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third conjugation
I stumbled upon a “hack” while teaching my kids that I just have to share.  It may not continue to be useful, but it’s been super-helpful so far.

I tell them that every Latin verb has three parts:  what, when, and who.

It’s exactly backwards from how we would say it in English.

“He will eat.”   in Latin is Eat will he (ed e t).  So, we do our translations in reverse order.

EXAMPLE:

Caesar was conquering.

1.  Conquer  = vincere.
We only need this guy for a second.

The “re” means  no one’s doing this, I just am, man. Cross him out.
That “e” in the stem means we’re in 3rd conjugation (chart above).
Now cross it out! “Bye, E!  Thank you for your information.”

2.  Caesar is a dude.  HE was conquering. = t

________    _____ _____ _t_

3.  WAS conquering is past tense. = eba

________    _____ _eba_ _t_

4.  What was he doing?  conquering – vinc

________    _vinc_ _eba_ _t_

5.  We have a noun.  He’s the boss in this sentence = first form

Caesar  vincebat.

That brings us to the second hack.  I tell the kids that while a verb has a “what, when, who”, a noun has “name, rank, and serial number.”

nouns



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untitled

I have STRUGGLERS in spelling.  Every year, we really need to reboot WRTR from the very beginning and find the holes that appeared during the summer.  WRTR has always been hard in this department.  Weeks of dictation!  This method I’m using (six weeks in) is GREAT for us so far.  I wanted to go ahead and share it.  I posted a google doc link below, because I dictate from my phone and edit as I go. (BTW, the highlighted words are from later lists.  I just needed them to make coherent sentences.)

WRTR PRETEST DICTATION

(pdf, may not be up to date on corrections)

Here’s how I use it:

  1. We blasted through the phonogram review.  (We have trouble with the same 10 or so cards that we always have trouble with. There’s no need to take that slower pace in the guide.)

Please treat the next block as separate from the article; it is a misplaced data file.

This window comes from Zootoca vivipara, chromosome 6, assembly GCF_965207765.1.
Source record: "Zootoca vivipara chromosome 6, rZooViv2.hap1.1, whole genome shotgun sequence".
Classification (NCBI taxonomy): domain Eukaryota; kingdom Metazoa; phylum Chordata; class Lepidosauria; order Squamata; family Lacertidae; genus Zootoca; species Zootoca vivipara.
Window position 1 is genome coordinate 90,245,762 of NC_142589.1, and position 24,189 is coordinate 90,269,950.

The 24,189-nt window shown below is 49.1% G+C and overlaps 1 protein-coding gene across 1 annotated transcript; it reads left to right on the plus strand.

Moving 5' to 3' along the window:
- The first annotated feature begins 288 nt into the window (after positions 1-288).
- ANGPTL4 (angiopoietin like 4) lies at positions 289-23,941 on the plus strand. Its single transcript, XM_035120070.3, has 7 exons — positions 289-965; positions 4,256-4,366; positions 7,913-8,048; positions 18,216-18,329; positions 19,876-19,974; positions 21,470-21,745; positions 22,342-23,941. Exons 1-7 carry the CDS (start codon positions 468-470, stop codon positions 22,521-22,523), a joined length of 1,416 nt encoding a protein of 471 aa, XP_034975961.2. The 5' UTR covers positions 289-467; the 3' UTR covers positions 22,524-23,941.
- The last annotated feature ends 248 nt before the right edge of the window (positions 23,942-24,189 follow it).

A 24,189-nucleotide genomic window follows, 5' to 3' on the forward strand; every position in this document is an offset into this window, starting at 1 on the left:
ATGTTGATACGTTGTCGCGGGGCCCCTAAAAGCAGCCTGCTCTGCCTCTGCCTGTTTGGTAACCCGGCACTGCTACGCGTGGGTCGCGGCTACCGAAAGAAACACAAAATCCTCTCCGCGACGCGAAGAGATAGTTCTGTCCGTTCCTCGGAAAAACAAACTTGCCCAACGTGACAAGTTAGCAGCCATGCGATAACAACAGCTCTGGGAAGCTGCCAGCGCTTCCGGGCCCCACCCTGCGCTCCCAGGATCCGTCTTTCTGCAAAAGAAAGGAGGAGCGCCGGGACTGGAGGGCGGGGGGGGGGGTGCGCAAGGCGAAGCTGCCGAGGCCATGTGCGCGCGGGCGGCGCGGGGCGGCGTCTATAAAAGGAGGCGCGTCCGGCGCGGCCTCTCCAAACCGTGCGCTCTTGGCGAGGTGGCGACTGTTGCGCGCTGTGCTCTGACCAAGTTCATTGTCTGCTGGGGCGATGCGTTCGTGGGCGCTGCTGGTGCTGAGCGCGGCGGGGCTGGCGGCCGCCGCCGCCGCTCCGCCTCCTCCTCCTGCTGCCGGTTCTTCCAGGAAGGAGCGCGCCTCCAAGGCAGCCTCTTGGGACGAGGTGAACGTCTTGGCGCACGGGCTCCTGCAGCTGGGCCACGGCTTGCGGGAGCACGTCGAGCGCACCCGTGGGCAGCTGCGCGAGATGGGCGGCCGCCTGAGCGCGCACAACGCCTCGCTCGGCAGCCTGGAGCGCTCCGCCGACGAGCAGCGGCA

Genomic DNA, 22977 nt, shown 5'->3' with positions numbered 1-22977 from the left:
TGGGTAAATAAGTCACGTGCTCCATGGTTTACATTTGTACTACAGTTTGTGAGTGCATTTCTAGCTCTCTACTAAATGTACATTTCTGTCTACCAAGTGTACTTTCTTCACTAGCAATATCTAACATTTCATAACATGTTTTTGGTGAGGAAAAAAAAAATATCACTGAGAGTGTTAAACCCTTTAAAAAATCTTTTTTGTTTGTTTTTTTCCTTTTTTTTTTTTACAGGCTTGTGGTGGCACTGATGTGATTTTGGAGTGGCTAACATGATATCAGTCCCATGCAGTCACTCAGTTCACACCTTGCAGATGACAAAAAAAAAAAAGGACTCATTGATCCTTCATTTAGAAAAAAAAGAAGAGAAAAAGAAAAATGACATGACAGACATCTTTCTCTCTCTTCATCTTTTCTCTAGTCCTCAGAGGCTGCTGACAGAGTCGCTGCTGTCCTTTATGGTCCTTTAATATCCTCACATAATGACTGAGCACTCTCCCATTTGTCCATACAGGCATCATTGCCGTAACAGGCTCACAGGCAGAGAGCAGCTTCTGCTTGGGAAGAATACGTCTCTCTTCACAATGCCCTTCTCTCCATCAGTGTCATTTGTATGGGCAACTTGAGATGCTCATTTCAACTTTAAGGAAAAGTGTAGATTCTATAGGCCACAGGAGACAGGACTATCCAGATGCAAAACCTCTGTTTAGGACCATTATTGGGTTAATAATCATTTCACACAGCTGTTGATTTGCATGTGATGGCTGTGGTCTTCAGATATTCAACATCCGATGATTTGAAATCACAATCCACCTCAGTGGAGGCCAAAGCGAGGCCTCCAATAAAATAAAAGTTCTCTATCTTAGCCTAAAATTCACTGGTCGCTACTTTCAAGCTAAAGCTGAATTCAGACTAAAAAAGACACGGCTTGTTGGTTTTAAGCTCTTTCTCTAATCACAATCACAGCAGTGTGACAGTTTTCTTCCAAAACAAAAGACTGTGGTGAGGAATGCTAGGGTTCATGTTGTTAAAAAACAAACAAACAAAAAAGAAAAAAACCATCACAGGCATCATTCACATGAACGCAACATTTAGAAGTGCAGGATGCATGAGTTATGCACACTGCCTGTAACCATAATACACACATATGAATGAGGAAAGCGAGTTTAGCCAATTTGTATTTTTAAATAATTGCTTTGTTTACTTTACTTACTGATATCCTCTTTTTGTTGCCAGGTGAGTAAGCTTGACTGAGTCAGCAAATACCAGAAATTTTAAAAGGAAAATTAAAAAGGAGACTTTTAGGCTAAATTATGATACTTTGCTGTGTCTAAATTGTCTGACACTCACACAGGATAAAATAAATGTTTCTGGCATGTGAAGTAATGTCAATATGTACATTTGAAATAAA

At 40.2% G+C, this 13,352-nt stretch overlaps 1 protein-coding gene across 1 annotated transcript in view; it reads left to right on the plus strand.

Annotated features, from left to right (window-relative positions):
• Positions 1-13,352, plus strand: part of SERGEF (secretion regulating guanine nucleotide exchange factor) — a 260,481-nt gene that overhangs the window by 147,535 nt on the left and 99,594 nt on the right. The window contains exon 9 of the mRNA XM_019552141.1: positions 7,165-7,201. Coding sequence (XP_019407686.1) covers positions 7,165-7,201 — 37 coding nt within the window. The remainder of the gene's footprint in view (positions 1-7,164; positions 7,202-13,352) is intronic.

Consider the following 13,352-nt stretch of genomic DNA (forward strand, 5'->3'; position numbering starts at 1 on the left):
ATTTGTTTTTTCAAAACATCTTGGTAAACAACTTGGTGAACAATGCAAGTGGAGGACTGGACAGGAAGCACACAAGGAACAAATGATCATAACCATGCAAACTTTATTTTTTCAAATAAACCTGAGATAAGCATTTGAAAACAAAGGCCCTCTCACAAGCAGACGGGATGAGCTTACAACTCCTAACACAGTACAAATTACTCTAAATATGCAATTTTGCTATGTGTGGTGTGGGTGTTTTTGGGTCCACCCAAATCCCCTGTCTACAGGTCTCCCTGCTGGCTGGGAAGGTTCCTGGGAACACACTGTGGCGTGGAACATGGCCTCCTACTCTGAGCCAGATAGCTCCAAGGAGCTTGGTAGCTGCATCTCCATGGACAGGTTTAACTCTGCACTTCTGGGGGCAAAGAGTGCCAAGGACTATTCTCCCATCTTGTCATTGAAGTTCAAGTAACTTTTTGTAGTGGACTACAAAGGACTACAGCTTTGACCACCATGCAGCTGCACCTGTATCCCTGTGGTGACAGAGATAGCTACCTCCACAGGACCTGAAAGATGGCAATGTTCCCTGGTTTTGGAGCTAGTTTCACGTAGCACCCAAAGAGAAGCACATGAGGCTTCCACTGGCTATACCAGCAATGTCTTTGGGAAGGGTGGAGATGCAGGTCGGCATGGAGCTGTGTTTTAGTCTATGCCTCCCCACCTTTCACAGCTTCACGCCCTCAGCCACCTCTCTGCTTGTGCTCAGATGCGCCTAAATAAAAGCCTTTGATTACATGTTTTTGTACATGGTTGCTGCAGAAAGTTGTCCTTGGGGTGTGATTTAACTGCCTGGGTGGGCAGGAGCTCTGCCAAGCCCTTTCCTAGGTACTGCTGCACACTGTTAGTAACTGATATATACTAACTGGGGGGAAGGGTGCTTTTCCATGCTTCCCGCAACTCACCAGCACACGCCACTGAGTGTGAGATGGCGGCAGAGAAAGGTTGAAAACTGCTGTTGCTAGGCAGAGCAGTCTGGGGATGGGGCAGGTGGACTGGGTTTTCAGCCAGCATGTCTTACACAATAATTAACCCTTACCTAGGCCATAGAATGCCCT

2. We review the rules 10 minutes a day at the white board using THIS LESSON GUIDE.  (Note, the syllable division patterns are hard, so don’t expect anyone to remember them. I just introduce the concept and keep moving forward.)
  3. I started having them write from dictation, as soon as we’ve reviewed Rules 1-8, 17-19 (my kids have seen them before, so this takes maybe a week of the ten minute teaching sessions?).  For the older child that doesn’t struggle with dysgraphia or other fine motor issues, the A-G list was done in 2-3 ten minute sessions.
  4. I counted the number of missed words.  The kid who missed less than 20 got to pause for a hot second while I ran a normal spelling week for the other.  She had enough misspelled words in her homework to keep her busy for a week.  The kid who missed 20+ got to run a normal spelling week.  I DIDN’T dictate the markings.  He copied them and we reviewed them together several times that week.
  5. Since everyone was under 20 missed words now, we started dictating the I List sentences. At the end of each list, I grade, recount, and run a spelling week (or several) until we’re under 20 words again.  Once we hit the really hard lists, I’ll just dictate part of the sentence list and run a spelling week.

 



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